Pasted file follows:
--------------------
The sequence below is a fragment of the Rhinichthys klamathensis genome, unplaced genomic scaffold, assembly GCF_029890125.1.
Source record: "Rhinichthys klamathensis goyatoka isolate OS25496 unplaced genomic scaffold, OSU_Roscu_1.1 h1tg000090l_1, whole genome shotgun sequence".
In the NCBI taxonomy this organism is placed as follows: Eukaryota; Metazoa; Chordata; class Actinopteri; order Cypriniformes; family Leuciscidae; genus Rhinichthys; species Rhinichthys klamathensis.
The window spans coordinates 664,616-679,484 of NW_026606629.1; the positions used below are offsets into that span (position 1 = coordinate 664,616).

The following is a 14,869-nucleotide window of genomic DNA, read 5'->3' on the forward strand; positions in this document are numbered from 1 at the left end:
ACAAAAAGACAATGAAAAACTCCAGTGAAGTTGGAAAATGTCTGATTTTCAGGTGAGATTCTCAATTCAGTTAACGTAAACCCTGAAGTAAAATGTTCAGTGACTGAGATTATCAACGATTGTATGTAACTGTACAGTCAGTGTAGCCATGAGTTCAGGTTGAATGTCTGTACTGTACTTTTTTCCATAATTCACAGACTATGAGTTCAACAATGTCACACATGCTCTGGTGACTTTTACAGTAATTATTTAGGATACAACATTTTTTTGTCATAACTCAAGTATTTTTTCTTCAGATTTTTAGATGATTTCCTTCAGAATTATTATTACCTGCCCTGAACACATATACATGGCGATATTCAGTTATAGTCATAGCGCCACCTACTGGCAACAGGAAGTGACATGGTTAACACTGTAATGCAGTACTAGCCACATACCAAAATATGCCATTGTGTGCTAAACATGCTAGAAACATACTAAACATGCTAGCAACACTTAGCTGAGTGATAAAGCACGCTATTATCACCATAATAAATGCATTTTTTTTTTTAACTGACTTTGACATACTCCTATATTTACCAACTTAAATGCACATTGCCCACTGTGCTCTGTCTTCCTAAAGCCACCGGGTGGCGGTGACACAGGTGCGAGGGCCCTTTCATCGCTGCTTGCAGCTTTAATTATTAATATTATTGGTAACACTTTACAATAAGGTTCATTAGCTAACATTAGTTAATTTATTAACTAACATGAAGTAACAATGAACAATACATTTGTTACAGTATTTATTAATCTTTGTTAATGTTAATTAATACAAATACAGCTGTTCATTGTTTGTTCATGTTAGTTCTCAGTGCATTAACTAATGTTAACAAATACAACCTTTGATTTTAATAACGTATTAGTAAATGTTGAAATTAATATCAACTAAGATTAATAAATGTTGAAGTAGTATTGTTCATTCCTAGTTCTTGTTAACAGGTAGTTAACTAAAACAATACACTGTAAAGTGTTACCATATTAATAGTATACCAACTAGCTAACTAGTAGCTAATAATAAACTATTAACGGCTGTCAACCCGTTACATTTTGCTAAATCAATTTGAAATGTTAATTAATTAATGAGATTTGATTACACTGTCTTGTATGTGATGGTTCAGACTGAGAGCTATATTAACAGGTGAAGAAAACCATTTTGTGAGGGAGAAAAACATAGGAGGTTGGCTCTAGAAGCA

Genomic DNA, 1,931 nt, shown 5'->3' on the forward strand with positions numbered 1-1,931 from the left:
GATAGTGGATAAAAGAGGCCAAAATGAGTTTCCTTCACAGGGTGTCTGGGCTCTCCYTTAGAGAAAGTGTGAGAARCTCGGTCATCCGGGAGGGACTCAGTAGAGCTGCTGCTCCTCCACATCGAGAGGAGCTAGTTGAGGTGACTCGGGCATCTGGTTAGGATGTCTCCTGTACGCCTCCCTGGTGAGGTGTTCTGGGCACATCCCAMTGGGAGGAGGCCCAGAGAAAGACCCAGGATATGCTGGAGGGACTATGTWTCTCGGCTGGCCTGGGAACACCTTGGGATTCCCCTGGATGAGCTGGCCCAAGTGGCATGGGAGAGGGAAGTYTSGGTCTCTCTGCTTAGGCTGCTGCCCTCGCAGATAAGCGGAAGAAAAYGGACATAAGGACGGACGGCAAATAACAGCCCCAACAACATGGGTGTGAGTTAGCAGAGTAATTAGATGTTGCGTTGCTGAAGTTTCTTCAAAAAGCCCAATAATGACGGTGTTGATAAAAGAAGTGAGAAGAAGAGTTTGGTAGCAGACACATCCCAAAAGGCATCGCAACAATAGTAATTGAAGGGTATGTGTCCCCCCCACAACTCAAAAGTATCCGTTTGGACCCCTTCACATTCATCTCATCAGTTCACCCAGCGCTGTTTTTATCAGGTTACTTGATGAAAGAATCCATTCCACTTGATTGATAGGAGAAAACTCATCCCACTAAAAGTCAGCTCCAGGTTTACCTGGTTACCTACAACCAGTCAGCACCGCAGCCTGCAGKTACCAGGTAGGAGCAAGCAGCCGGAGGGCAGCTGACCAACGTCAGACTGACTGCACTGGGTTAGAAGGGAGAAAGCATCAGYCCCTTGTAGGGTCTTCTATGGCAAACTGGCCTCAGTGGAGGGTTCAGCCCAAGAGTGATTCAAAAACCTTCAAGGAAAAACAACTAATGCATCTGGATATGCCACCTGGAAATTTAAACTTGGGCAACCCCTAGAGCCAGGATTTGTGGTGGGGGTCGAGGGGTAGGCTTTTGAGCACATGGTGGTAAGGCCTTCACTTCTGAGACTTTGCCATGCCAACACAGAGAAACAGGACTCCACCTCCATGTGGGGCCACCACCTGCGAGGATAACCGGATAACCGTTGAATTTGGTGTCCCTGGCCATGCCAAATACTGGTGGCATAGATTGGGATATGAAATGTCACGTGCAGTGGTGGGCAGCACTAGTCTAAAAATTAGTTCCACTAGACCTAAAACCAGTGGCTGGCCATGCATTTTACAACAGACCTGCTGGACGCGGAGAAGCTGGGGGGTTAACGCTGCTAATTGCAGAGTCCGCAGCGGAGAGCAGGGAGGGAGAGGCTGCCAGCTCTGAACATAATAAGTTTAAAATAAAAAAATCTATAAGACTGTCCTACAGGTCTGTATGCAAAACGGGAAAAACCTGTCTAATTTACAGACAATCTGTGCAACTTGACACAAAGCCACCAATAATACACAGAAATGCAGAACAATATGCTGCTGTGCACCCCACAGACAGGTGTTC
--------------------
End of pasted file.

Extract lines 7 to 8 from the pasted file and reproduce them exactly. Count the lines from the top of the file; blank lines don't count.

Genomic DNA, 1,931 nt, shown 5'->3' on the forward strand with positions numbered 1-1,931 from the left:
GATAGTGGATAAAAGAGGCCAAAATGAGTTTCCTTCACAGGGTGTCTGGGCTCTCCYTTAGAGAAAGTGTGAGAARCTCGGTCATCCGGGAGGGACTCAGTAGAGCTGCTGCTCCTCCACATCGAGAGGAGCTAGTTGAGGTGACTCGGGCATCTGGTTAGGATGTCTCCTGTACGCCTCCCTGGTGAGGTGTTCTGGGCACATCCCAMTGGGAGGAGGCCCAGAGAAAGACCCAGGATATGCTGGAGGGACTATGTWTCTCGGCTGGCCTGGGAACACCTTGGGATTCCCCTGGATGAGCTGGCCCAAGTGGCATGGGAGAGGGAAGTYTSGGTCTCTCTGCTTAGGCTGCTGCCCTCGCAGATAAGCGGAAGAAAAYGGACATAAGGACGGACGGCAAATAACAGCCCCAACAACATGGGTGTGAGTTAGCAGAGTAATTAGATGTTGCGTTGCTGAAGTTTCTTCAAAAAGCCCAATAATGACGGTGTTGATAAAAGAAGTGAGAAGAAGAGTTTGGTAGCAGACACATCCCAAAAGGCATCGCAACAATAGTAATTGAAGGGTATGTGTCCCCCCCACAACTCAAAAGTATCCGTTTGGACCCCTTCACATTCATCTCATCAGTTCACCCAGCGCTGTTTTTATCAGGTTACTTGATGAAAGAATCCATTCCACTTGATTGATAGGAGAAAACTCATCCCACTAAAAGTCAGCTCCAGGTTTACCTGGTTACCTACAACCAGTCAGCACCGCAGCCTGCAGKTACCAGGTAGGAGCAAGCAGCCGGAGGGCAGCTGACCAACGTCAGACTGACTGCACTGGGTTAGAAGGGAGAAAGCATCAGYCCCTTGTAGGGTCTTCTATGGCAAACTGGCCTCAGTGGAGGGTTCAGCCCAAGAGTGATTCAAAAACCTTCAAGGAAAAACAACTAATGCATCTGGATATGCCACCTGGAAATTTAAACTTGGGCAACCCCTAGAGCCAGGATTTGTGGTGGGGGTCGAGGGGTAGGCTTTTGAGCACATGGTGGTAAGGCCTTCACTTCTGAGACTTTGCCATGCCAACACAGAGAAACAGGACTCCACCTCCATGTGGGGCCACCACCTGCGAGGATAACCGGATAACCGTTGAATTTGGTGTCCCTGGCCATGCCAAATACTGGTGGCATAGATTGGGATATGAAATGTCACGTGCAGTGGTGGGCAGCACTAGTCTAAAAATTAGTTCCACTAGACCTAAAACCAGTGGCTGGCCATGCATTTTACAACAGACCTGCTGGACGCGGAGAAGCTGGGGGGTTAACGCTGCTAATTGCAGAGTCCGCAGCGGAGAGCAGGGAGGGAGAGGCTGCCAGCTCTGAACATAATAAGTTTAAAATAAAAAAATCTATAAGACTGTCCTACAGGTCTGTATGCAAAACGGGAAAAACCTGTCTAATTTACAGACAATCTGTGCAACTTGACACAAAGCCACCAATAATACACAGAAATGCAGAACAATATGCTGCTGTGCACCCCACAGACAGGTGTTC